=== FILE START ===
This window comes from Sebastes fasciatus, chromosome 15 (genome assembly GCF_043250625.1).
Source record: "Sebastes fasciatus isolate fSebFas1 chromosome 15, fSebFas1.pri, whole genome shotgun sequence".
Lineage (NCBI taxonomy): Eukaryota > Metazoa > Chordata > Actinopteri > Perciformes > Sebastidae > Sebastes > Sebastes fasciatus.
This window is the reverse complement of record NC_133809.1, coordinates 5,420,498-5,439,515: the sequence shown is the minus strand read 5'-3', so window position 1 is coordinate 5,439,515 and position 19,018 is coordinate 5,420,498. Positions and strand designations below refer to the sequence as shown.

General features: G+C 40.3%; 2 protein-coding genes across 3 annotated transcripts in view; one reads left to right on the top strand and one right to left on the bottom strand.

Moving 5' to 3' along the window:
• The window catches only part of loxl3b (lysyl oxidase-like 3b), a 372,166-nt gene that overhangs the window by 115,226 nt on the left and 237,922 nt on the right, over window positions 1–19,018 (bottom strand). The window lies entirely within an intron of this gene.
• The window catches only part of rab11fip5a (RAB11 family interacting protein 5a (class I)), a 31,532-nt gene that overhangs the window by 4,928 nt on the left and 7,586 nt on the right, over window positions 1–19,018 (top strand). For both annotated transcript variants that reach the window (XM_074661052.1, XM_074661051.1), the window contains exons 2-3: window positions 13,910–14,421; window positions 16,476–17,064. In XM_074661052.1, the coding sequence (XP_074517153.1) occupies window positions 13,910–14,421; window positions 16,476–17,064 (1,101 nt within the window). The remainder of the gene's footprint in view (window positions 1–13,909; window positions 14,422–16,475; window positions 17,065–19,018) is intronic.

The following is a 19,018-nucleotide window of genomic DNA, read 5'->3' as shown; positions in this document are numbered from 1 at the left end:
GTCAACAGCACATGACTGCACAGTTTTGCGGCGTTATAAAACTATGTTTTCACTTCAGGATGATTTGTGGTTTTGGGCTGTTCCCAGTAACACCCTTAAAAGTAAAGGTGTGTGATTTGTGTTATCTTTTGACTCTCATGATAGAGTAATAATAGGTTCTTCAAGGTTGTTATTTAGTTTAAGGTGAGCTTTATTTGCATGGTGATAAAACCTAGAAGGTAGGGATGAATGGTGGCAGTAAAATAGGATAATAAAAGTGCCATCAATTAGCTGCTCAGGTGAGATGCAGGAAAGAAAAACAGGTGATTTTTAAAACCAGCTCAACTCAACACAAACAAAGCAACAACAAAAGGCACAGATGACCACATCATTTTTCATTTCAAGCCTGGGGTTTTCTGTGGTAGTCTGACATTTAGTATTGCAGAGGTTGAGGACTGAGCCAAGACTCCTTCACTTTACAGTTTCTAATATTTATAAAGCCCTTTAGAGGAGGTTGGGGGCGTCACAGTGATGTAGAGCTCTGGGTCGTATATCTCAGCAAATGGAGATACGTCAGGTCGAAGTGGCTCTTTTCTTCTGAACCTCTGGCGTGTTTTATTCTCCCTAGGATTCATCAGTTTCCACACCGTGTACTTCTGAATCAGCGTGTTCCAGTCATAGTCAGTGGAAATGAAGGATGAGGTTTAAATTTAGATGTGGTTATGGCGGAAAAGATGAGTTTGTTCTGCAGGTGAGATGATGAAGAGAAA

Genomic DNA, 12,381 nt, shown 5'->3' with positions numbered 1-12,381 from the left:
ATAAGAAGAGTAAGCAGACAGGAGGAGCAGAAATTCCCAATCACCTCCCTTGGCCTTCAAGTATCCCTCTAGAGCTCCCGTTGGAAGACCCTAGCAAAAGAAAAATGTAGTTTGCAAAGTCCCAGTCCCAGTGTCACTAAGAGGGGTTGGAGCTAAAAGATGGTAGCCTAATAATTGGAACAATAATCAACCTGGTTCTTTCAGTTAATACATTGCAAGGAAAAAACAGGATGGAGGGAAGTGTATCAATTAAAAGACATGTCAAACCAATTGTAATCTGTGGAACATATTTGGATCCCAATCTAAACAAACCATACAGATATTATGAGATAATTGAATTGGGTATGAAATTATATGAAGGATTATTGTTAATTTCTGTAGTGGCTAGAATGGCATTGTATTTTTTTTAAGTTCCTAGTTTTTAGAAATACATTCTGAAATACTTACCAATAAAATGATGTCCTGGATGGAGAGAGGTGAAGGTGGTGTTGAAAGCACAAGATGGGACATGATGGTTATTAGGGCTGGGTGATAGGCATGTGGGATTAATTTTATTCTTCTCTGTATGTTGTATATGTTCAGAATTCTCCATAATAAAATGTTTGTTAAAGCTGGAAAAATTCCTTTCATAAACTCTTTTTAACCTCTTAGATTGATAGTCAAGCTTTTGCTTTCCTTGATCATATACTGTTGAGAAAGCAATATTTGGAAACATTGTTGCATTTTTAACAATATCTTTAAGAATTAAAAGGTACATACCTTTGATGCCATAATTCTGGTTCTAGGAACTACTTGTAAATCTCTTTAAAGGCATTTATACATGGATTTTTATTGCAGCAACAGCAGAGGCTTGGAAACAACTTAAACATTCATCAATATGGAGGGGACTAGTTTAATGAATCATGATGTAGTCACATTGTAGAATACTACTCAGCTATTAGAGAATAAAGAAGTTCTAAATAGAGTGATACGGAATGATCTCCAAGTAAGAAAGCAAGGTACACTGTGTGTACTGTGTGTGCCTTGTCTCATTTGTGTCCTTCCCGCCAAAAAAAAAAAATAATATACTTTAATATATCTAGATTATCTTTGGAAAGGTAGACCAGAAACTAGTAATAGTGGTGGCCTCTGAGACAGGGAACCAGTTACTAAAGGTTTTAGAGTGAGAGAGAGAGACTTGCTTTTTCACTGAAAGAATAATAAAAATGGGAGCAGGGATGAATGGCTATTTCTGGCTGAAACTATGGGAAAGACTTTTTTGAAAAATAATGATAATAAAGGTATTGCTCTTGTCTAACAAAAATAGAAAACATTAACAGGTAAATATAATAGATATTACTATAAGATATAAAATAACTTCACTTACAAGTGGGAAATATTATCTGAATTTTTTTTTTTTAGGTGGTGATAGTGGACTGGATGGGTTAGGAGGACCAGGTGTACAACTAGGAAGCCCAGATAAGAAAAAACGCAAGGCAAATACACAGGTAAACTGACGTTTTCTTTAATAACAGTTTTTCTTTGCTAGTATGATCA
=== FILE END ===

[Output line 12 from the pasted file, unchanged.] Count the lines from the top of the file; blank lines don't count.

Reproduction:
ATAAGAAGAGTAAGCAGACAGGAGGAGCAGAAATTCCCAATCACCTCCCTTGGCCTTCAAGTATCCCTCTAGAGCTCCCGTTGGAAGACCCTAGCAAAAGAAAAATGTAGTTTGCAAAGTCCCAGTCCCAGTGTCACTAAGAGGGGTTGGAGCTAAAAGATGGTAGCCTAATAATTGGAACAATAATCAACCTGGTTCTTTCAGTTAATACATTGCAAGGAAAAAACAGGATGGAGGGAAGTGTATCAATTAAAAGACATGTCAAACCAATTGTAATCTGTGGAACATATTTGGATCCCAATCTAAACAAACCATACAGATATTATGAGATAATTGAATTGGGTATGAAATTATATGAAGGATTATTGTTAATTTCTGTAGTGGCTAGAATGGCATTGTATTTTTTTTAAGTTCCTAGTTTTTAGAAATACATTCTGAAATACTTACCAATAAAATGATGTCCTGGATGGAGAGAGGTGAAGGTGGTGTTGAAAGCACAAGATGGGACATGATGGTTATTAGGGCTGGGTGATAGGCATGTGGGATTAATTTTATTCTTCTCTGTATGTTGTATATGTTCAGAATTCTCCATAATAAAATGTTTGTTAAAGCTGGAAAAATTCCTTTCATAAACTCTTTTTAACCTCTTAGATTGATAGTCAAGCTTTTGCTTTCCTTGATCATATACTGTTGAGAAAGCAATATTTGGAAACATTGTTGCATTTTTAACAATATCTTTAAGAATTAAAAGGTACATACCTTTGATGCCATAATTCTGGTTCTAGGAACTACTTGTAAATCTCTTTAAAGGCATTTATACATGGATTTTTATTGCAGCAACAGCAGAGGCTTGGAAACAACTTAAACATTCATCAATATGGAGGGGACTAGTTTAATGAATCATGATGTAGTCACATTGTAGAATACTACTCAGCTATTAGAGAATAAAGAAGTTCTAAATAGAGTGATACGGAATGATCTCCAAGTAAGAAAGCAAGGTACACTGTGTGTACTGTGTGTGCCTTGTCTCATTTGTGTCCTTCCCGCCAAAAAAAAAAAATAATATACTTTAATATATCTAGATTATCTTTGGAAAGGTAGACCAGAAACTAGTAATAGTGGTGGCCTCTGAGACAGGGAACCAGTTACTAAAGGTTTTAGAGTGAGAGAGAGAGACTTGCTTTTTCACTGAAAGAATAATAAAAATGGGAGCAGGGATGAATGGCTATTTCTGGCTGAAACTATGGGAAAGACTTTTTTGAAAAATAATGATAATAAAGGTATTGCTCTTGTCTAACAAAAATAGAAAACATTAACAGGTAAATATAATAGATATTACTATAAGATATAAAATAACTTCACTTACAAGTGGGAAATATTATCTGAATTTTTTTTTTTTAGGTGGTGATAGTGGACTGGATGGGTTAGGAGGACCAGGTGTACAACTAGGAAGCCCAGATAAGAAAAAACGCAAGGCAAATACACAGGTAAACTGACGTTTTCTTTAATAACAGTTTTTCTTTGCTAGTATGATCA